EQUITABLE FIRE AND MARINE INSURANCE CO. is the second largest joint-stock fire and marine insurance co. in Rhode Island, the largest being the Providence Washington, noticed elsewhere. Although the Equitable is the youngest, it is one of the most prosperous, of the joint-stock co.'s. It was org. in 1860, the president being the Hon. Thomas G. Turner, who had been governor of the State the preceeding year. The stockholders were chiefly the personal friends of the president and the first secretary, Augustus M. Turner. The original capital was $100,000; and this was increased first in 1864 to $200,000; again in 1872 to $300,000. In the latter year occurred the great Boston fire, which involved the Equitable in a loss of $305,000, although its assets were only $345,000. This was a severe test of the strength and integrity of the Co.; but the result was in every way creditable, every loss being unequivocally met and promptly paid in full. From that time its progress has been almost uninterrupted; its gross assets on Jan. 1, 1882, amounting to $468, 651; while its gross liabilities, excluding its capital, were only $86,549, and its net surplus was $81,511. The Co. owns its own building, known as the Equitable Building, on the cor. of Custom-House and Weybosset Sts. It is an attractive and well constructed iron-front structure, wholly occupied by offices on the various floors, all of which are made readily accessible by a Whittier passenger-elevator. The building, besides being an ornament to the city, and providing commodious and conveniently situated offices for the Co., proves to be also a good investment. Mr. Turner was president for 15 years, until his death in 1875. His successor was Frederick W. Arnold, who had previously been the secretary for 14 years, having succeeded Mr. Turner about a year after the Co. was organized. Mr. Arnold has therefore been connected with the Co. upwards of 21 years. The sec'y is James E. Tillinghast, who was elected in 1875, after eight years' service in the employ of the Equitable.
EXCHANGE PLACE, a broad sq. (900 ft. long), extends from Washington Row to Dorrance St. At the W. end stand the City Hall and Soldiers' Monument. The Union R. R. Depot fills the N. side. Opposite are the Butler Exchange, and many wholesale houses. Engine-Station No. 1 faces the City Hall. Many military and other reviews are held in this place.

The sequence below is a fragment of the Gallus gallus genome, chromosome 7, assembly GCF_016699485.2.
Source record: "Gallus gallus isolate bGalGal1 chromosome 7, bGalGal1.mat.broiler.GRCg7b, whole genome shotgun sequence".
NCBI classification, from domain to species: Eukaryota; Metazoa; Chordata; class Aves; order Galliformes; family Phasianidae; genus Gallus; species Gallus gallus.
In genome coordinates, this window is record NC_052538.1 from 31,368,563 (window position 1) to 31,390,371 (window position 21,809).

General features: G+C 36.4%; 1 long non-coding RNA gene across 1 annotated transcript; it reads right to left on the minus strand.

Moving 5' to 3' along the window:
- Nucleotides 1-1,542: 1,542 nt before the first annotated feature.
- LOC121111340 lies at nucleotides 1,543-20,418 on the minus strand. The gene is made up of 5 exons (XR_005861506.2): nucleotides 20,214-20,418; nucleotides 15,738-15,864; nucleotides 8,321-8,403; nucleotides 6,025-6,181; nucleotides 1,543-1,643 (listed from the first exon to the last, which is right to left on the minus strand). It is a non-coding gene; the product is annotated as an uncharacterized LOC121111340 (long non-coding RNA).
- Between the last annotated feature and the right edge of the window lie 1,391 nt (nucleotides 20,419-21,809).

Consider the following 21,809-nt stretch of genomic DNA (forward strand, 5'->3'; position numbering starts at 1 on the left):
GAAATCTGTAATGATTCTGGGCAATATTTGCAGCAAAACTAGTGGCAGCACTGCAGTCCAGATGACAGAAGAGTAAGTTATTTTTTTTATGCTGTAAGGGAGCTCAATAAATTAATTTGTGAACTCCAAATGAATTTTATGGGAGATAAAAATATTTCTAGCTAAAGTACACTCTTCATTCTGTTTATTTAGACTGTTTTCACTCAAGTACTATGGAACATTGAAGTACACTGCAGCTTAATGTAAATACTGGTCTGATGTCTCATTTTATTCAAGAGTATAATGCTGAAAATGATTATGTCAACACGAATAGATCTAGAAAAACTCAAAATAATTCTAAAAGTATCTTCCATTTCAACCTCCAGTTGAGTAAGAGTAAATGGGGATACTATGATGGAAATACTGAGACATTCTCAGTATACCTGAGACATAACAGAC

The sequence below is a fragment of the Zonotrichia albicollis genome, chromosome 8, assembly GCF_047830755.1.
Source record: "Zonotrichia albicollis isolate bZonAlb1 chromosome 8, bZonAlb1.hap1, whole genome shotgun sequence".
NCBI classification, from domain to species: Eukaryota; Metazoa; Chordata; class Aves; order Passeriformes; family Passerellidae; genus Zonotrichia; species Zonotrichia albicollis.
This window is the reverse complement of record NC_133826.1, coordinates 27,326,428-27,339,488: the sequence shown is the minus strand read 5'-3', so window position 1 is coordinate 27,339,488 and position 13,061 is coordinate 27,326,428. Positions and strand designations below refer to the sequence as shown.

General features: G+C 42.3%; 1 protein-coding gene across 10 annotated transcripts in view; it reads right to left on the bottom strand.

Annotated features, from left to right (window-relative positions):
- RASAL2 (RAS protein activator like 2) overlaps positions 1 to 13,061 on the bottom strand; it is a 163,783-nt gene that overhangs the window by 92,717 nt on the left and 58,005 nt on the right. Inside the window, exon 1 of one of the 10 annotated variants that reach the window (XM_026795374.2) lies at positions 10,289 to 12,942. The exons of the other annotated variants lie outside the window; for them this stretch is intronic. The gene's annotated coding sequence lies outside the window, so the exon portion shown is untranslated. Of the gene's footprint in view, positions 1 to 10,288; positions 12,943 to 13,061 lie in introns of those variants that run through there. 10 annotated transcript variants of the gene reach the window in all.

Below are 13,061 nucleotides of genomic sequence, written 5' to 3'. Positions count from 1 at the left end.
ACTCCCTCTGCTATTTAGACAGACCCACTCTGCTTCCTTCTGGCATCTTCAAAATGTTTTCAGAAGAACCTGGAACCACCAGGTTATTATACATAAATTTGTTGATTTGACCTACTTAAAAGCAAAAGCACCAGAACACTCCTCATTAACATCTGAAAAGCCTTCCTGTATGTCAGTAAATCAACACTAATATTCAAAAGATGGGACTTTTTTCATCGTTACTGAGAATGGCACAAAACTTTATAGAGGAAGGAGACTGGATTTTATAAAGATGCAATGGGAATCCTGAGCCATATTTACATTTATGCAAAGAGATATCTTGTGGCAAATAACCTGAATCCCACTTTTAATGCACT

EXCURSIONS. -- During the summer season ample opportunities are afforded for visiting the various shore resorts and other attractive localities in and about the city. Excellent steamers ply at frequent intervals up and down the bay, stopping at all important points. Several of these are reached by railroads, which issue excursion-tickets. Enjoyable trips to nearer points of interest in the suburbs may be taken in open horse-carts. Newport and Block Island are within 2 and 4 hours' sail, respectively, from the city. A ride by rail of a little more than an hour brings one to Narragansett Pier, which is also reached by steamer from Newport. Mt. Hope, the ancient seat of the famous Indian chief, King Philip, may be visited by the boats of the Fall River Steam-boat Co. Rocky Point, with its mammoth dining-hall for shore dinners, lofty tower, summer theatre, groves and other attractions, is distant but an hour from the city. Other noticeable shore resorts are Oakland Beach, Buttonwood, Bullock's Point, Riverside, Silver Spring, Ocean Cottage, and Field's Point, the last mentioned elsewhere.
EXECUTIVE DEPARTMENT, City Hall, open from 9 A. M. to 4:30 P. M. The mayor transacts business from 11 A. M. to 1 P. M.
For the transportation of any article weighing not more than three hundred pounds from one place to another within the city, not exceeding one mile, 30 cts.
For the transportation of any article weighing as aforesaid, more than one mile, 50 cts.
For each additional article weighing as aforesaid, 15 cts.
All distances shall be computed by straight lines on the map of the city; and each owner or driver having charge of such express-wagon shall at all times, when using the same, have a copy of said map in said wagon, which shall be exhibited when demanded.
Adams, Dorrance St., cor. Broad.
Earl & Prew, 66 Eddy St.
Erie and New England, Washington St., cor. Eddy.
New Express Co., 17 Eddy St.
FARMER & CO., E. G., successors to Farmer, Livermore, & Co., are the only steel-engravers in Rhode Island, and one of the few firms in this line whose customers extend throughout the United States. They have been established four years, and have already earned a reputation for executing the highest grades of steel-engraving. The senior partner, E. G. Farmer, jrn., has been in this same business for 12 years, having been connected at various times with the American and Continental Bank-Note Companies of New York, and with John A. Lowell & Co. of Boston. The premises of E. G. Farmer & Co. include the third floor of the Rose Building, a fine brick structure with granite trimmings, situated at No. 18 Custom-house St., directly opposite the Custom House. The equipment of the establishment embraces all the machinery and appliances requisite for executing all varieties of steel-engraving for corporations, societies, firms, and individuals. Bonds, certificates of stock, stationery, wedding and social invitations, business and personal cards, circulars, etc., comprise part of the regular work constantly doing; while elaborate engraving for programmes, menus, and special occasions, is promptly and exquisitely executed. Steel-engraving has become recognized as one of the fine arts; and, in order to compete successfully with all firms, E. G. Farmer & Co. constantly employ noted and artistic designers, and experienced and skilled engravers, use the best materials, and put the finest finish on all their work.